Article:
What to Do If You Find Asbestos Your House

 In Blog, Real Estate Questions

Asbestos is a homeowner’s nightmare. Unless you’ve come in close contact with asbestos yourself, you might have a lot of confusion about what exactly asbestos is and what to do if you find it in your home. While asbestos is a naturally occurring mineral, it can sometimes be found in insulation in your home as well as in your floors, shingles, and siding.

 

While occasional, brief exposure to asbestos is relatively harmless, if exposed for a long period of time there are severe potential health risks. Lung cancer, mesothelioma, and asbestosis are all possible after prolonged exposure to asbestos. Keep reading this guide to learn what to do if you find asbestos in your own house.

 

 

 

What is Asbestos?

First, let’s take a closer look at what asbestos is exactly. Asbestos is a naturally occurring mineral substance. The fibers of asbestos are flexible, soft, and resistant to heat and chemical corrosion. Because it’s an effective natural insulator, asbestos was commonly used in paper, cloth, cement, and home insulation.

 

Why was asbestos used so frequently in construction and production? Frankly, it was cheap and durable. It was a great insulator but it also was resistant for fire. The use of asbestos peaked during World War II when builders were looking for cheap, practical materials. This became the ideal building material until the 1970s.

 

Finally, in the 1970s, scientific evidence demonstrated just how dangerous this mineral could be when the fibers are exposed to the air. In 1977, the U.S. Consumer Product Safety Commission banned the use of these compounds in patching product. It wasn’t until 1989 that the Environmental Protection Agency finally banned most asbestos products, though this was overturned soon after.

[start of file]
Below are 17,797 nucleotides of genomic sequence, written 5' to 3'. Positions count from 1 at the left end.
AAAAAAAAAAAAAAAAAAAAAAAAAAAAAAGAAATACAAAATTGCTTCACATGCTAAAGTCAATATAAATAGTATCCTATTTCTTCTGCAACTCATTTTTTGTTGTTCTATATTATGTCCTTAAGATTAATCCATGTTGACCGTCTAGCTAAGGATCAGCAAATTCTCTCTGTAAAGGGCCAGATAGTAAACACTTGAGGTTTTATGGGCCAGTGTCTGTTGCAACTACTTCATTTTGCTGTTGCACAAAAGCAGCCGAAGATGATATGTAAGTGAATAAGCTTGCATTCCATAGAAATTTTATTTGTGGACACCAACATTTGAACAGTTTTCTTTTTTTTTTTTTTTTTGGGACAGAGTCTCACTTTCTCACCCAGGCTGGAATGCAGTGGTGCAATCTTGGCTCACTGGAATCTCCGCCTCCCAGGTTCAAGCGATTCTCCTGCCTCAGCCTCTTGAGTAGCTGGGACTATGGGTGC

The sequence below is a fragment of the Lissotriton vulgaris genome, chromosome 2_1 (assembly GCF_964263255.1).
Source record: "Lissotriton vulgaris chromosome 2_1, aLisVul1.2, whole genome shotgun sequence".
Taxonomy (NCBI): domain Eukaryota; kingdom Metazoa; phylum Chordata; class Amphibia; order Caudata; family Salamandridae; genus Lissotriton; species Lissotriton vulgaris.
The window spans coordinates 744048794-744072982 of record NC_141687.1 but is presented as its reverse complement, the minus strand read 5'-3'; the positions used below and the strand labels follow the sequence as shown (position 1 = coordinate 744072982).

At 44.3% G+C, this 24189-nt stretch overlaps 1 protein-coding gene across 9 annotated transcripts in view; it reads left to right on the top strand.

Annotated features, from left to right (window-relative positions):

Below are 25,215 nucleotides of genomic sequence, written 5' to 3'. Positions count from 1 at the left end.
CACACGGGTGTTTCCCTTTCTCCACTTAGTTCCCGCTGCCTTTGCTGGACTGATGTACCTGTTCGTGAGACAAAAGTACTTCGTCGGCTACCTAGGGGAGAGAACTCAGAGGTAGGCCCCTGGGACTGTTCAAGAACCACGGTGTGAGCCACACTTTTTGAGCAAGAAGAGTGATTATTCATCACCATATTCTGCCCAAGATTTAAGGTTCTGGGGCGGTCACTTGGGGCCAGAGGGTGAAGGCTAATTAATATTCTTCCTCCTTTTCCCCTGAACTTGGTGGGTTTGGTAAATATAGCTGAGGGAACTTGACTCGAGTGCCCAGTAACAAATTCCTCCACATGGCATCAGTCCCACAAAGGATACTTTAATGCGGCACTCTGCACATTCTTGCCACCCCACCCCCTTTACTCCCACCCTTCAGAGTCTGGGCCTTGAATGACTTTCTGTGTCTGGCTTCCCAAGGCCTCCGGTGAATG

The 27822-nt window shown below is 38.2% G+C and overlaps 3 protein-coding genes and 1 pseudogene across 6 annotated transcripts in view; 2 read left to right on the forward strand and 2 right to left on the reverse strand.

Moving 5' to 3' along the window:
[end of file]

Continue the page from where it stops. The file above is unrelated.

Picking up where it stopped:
Today, the EPA bans asbestos in flooring felts and certain papers. Products can still be created with these fibers as long as they account for under 1% of the total product.

 

 

 

Asbestos In Your Home

It’s difficult to know whether a material has asbestos just by looking at it. This makes it hard for homeowners to identify any dangerous materials in their home that might be causing health problems. The best way to find asbestos in your home is to use a professional. An asbestos professional can take samples to confirm whether you have a dangerous amount of asbestos in your home and whether you need to take action.

 

The good news is that if you do discover you have asbestos in your home, there is no reason to be immediately alarmed. These materials become dangerous only when they’re damaged and release asbestos fibers into the air which can be breathed in. If you plan to leave these asbestos materials alone and they’re in good condition, they’re not likely to pose any health risk.

 

However, make sure to keep a close eye on these materials. If they’re worn, damaged, cut, or scraped, they’re likely to release dangerous fibers. Check them regularly for any signs of distress.

 

If you find damaged asbestos or are planning a remodeling project that will disturb current asbestos-containing materials, you need a professional. The repair process usually involves either sealing the material with a binding coating so the fibers cannot be released or covering the material with safe insulation. Removing the material will be a complex process that can only be handled by a trained professional who will reduce the home’s exposure.

 

 

 

 

Protect Your Home From Asbestos

The danger around asbestos is often misunderstood. While finding asbestos-containing materials in the home is not uncommon, it doesn’t mean you need to be immediately concerned. As long as the asbestos is in good condition and unlikely to be messed with, it’s safe to leave it untouched.

 

However, if you do need professional intervention, act quickly. You don’t want to risk the health of your family. The health problems associated with asbestos sometimes take years to appear, so it’s always better to be safe than sorry. If you’re not sure about the state of asbestos in your own home, contact a professional today who can take a closer look.

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